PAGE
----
The Hindu

New guidelines for import of exotic species

Centre urges people to make voluntary report

- Shiv Sahay Singh

The Ministry of Environmen­t Forest and Climate Change (MOEFCC) has issued an advisory saying people importing “exotic live species” will have to make a voluntary disclosure.

The move comes as the outbreak of COVID-19 has raised global concern about illegal wildlife trade and zoonotic diseases. “Considerin­g the significan­ce of the import and export of exotic live species, this Ministry is issuing the advisory to streamline the process .... ”

The advisory issued earlier this month defines “exotic live species” as animal or plant species moved from their original range (location) to a new one. Several exotic species of birds, reptiles, small mammals, fishes and even some plants are imported.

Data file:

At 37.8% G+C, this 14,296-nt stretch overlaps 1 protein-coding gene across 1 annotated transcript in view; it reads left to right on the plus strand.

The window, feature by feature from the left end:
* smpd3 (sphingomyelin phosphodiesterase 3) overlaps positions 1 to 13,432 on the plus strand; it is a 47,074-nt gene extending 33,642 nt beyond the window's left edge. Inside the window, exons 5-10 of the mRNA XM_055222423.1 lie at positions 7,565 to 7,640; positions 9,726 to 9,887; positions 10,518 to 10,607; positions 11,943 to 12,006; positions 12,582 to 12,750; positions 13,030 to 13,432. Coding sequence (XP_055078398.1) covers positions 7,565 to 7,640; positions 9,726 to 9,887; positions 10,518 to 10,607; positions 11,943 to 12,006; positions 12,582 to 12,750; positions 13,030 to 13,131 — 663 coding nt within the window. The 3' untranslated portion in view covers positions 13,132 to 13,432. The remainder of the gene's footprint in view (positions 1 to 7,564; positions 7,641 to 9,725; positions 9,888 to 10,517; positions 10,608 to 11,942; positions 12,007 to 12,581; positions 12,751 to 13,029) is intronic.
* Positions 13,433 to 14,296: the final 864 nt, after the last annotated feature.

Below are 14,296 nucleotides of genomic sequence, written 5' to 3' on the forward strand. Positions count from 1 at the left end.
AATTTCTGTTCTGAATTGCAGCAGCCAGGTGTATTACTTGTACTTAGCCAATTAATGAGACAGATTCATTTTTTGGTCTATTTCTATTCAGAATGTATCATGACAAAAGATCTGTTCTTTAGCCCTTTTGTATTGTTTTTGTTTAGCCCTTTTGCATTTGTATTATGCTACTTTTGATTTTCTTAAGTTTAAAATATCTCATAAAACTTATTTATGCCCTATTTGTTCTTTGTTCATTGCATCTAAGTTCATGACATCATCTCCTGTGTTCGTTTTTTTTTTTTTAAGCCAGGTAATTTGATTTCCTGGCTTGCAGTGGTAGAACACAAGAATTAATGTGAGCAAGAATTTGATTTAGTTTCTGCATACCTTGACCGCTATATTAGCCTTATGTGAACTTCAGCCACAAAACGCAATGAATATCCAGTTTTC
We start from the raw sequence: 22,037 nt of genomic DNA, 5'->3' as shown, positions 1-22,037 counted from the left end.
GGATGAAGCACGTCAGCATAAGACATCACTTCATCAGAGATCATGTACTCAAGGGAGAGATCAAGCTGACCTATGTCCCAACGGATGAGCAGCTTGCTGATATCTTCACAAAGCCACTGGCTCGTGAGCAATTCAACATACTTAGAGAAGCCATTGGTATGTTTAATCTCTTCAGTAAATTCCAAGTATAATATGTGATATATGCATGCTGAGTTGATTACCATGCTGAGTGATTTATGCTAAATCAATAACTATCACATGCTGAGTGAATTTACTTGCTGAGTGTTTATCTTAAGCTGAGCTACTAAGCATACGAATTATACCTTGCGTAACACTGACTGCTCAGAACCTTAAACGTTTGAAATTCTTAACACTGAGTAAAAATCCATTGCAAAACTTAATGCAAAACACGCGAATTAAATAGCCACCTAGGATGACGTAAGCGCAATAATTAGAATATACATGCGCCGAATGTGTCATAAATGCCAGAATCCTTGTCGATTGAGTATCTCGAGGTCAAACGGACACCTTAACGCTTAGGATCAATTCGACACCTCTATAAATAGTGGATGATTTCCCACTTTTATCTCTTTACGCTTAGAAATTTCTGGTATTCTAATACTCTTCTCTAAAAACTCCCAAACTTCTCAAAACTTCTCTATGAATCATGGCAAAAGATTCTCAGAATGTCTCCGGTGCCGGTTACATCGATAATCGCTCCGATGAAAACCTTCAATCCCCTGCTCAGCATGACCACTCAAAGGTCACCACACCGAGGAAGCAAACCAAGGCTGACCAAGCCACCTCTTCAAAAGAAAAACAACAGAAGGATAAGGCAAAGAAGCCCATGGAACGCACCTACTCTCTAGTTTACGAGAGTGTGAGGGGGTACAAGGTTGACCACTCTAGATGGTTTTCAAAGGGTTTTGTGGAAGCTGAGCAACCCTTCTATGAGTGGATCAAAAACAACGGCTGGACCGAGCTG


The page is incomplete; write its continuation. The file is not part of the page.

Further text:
The Ministry has said “exotic live species” shall be construed to mean only “the animals named under the Appendices I, II and III of the Convention of Internatio­nal Trade in Endangered Species (CITES) of Wild Fauna and Flora”.

Species covered by the Wildlife (Protection) Act of 1972 cannot be traded.

Experts have welcomed the move and said it will create a process where all imports will be screened. As of now, the imports are being made through the Director General of Foreign Trade and State Forest department­s are not kept in the loop.

For new “exotic live species”, the importer should obtain a no-objection certificat­e from the Chief Wildlife Warden ( CWLW) of the State. For existing species, stocks “shall be declared by the owner/ holder (stock, as on 1 January 2020) to the Chief Wildlife Warden (CWLW) of the concerned State or UT”.

 ??  ?? Blue and gold macaws are popular exotic pets.
Blue and gold macaws are popular exotic pets.

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